Every millennial real estate buyer wants to be in charge of their transaction from start to finish. We want to do as much research as possible before speaking to a real estate salesperson.
5 dos and 5 don’ts for marketing properties to first home buyers.
1. Don’t limit the number of photos on trademe to ‘make the phone ring’.
If we can’t see a photo of the outside of the property we will presume there is something seriously wrong and we will move on to the next house.
2. Don’t keep your advert short because you think people don’t like to read that much.
Are you serious? We are about to spend $500k on a house, we’ll read Leo Tolstoy’s ‘War and Peace’ if we think it will help us make a better decision.
3. Don’t publish a property video if it is just a rolling slideshow of the still photos.
Please don’t waste my time like this. If I click on a video link and see nothing but a rolling picture show, I will be annoyed.
4. Don’t fill your advert with empty adjectives.
The following words have been used so often in real estate advertising that they no longer mean anything to me: Really, very, beautiful, big, spacious or any phrase ending in the word ‘dream’.
5. Don’t hold information back.
“Builders report available to serious buyers who visit the property” is not good enough. What if I am a cashed-up out of town investor ready to buy site-unseen? Will you send me the report? Of course, you will. So why treat local buyers differently?
1. Provide a floor plan.
This will help me plan renovations and explain the layout of the house to my advisers. If you don’t provide one I will have to try and draw one myself when describing the property to others and I really suck at drawing.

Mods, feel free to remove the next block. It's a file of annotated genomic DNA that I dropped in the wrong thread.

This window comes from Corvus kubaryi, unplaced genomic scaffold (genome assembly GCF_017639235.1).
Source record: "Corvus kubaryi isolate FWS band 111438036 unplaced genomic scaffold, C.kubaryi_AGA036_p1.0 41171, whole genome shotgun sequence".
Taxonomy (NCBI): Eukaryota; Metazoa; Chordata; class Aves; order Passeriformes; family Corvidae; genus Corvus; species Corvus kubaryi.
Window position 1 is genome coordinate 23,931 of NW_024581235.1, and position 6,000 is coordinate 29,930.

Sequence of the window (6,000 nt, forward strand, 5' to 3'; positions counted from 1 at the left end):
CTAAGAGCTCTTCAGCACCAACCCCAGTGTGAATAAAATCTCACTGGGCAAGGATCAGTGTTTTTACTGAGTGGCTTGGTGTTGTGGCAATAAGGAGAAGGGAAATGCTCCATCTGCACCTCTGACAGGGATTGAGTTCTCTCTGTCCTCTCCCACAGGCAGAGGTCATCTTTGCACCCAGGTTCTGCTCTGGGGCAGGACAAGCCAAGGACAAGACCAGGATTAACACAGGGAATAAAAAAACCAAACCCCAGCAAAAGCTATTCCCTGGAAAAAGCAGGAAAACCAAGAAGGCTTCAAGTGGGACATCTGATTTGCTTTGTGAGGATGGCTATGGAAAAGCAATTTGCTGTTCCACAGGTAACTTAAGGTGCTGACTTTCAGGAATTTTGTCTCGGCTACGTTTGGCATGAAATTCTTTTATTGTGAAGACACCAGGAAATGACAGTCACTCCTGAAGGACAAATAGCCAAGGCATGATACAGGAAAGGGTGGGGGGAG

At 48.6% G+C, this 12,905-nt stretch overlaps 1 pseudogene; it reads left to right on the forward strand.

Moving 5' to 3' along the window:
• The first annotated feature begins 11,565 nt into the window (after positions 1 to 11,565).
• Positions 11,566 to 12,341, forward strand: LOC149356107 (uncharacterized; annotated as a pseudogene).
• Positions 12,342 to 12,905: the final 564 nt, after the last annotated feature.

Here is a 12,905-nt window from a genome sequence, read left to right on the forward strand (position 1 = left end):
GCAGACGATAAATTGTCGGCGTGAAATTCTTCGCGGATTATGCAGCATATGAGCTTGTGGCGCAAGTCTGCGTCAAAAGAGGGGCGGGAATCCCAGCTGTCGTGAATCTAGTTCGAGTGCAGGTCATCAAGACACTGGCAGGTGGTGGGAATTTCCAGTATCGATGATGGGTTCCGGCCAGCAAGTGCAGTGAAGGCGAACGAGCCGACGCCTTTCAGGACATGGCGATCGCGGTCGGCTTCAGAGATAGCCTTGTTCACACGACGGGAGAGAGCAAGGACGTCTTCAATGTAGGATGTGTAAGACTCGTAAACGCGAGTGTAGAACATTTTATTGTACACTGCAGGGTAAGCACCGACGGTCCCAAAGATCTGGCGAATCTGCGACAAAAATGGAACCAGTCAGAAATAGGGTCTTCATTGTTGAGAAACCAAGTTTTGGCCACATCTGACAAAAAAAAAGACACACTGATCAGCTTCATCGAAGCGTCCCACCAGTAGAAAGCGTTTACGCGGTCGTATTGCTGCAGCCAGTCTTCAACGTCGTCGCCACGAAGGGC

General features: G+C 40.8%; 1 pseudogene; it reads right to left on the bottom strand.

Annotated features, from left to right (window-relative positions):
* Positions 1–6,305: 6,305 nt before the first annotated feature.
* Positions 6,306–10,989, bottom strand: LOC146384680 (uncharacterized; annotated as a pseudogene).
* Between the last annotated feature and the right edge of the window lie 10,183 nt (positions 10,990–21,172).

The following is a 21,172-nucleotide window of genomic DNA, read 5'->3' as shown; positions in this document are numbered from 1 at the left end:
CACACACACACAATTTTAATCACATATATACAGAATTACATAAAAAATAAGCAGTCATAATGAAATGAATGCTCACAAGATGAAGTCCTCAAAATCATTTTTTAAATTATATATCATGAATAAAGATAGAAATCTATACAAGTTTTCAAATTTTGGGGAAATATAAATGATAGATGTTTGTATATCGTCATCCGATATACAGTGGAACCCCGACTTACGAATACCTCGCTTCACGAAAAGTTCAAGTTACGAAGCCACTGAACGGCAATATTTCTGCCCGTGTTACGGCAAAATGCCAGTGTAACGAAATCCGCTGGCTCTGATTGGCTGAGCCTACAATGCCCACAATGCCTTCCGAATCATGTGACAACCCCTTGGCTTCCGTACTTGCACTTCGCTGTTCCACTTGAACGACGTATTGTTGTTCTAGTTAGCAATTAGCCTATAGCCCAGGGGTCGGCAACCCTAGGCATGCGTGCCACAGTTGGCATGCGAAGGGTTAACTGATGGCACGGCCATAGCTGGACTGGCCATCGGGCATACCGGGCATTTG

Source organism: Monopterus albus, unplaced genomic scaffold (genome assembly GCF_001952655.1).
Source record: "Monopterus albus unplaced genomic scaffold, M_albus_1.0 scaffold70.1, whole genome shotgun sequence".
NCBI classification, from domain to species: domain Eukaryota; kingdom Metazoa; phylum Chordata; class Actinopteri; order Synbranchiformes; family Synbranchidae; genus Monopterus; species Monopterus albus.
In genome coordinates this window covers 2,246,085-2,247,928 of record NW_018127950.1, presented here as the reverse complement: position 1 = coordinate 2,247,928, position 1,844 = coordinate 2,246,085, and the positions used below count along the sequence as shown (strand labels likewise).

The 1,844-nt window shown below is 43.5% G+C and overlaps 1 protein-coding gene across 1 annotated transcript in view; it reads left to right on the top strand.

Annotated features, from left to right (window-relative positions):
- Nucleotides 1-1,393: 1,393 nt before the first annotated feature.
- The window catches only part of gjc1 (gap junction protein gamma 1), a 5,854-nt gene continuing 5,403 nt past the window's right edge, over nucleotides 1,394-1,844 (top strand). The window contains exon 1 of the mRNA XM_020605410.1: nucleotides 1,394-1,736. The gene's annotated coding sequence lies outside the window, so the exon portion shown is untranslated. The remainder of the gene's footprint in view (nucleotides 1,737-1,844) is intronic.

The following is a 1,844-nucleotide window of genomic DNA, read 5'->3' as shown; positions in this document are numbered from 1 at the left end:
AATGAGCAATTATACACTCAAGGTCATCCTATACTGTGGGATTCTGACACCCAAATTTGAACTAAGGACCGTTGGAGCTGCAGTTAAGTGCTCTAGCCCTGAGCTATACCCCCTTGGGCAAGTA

2. Please add a 3D virtual tour.
Why not? Seriously, they don’t cost that much (a few hundred dollars) and they are so much more useful than a property video with pumped up music and a nervous salesperson.
3. Provide as many photos as you can (including drone shots).
Trademe allows up to 20 photos, so why are you only showing 6? Are you hiding something? Am I going to be surprised when I visit the house to find that it is up a massive path or that the outside is covered in rust and moss?
4. Please provide a price guide if you can.
I know it’s hard and this isn’t always possible. But if you can’t provide a price guide, why not provide easy access to download a list of recent comparable sales that can give me some guide to what this home might sell for?
5. Let buyers download useful information whenever they want.
Don’t just put a sale and purchase agreement on there. There is so much information you can provide and if you don’t provide it, I’ll have to hustle around getting it for myself. Every other interested buyer will have to go through the same process. Doesn’t that sound like an inefficient use of time?
Why not provide the following info up front and save everyone some time:
– Copy of the title
– Builders report
– Rental appraisal
– REA guide to buying and selling
– Insurance info for the property
– Recent sales in the area
– School zoning info
– Floor plans
– Encroachment details
– Asbestos test results (if applicable)
– Disclosure statement
The benefits of following these steps can be immense. Chances are you will receive offers you didn’t even expect from buyers who are serious about your home but wanted to be in charge of their buying process from start to finish.
Millenial buyers love doing things right and we love being independent. Please don’t take that away from us. Give us the information we need and we might just try to buy your home!
Do you have your own ideas you would like to add to this list? Let me know in the comments below…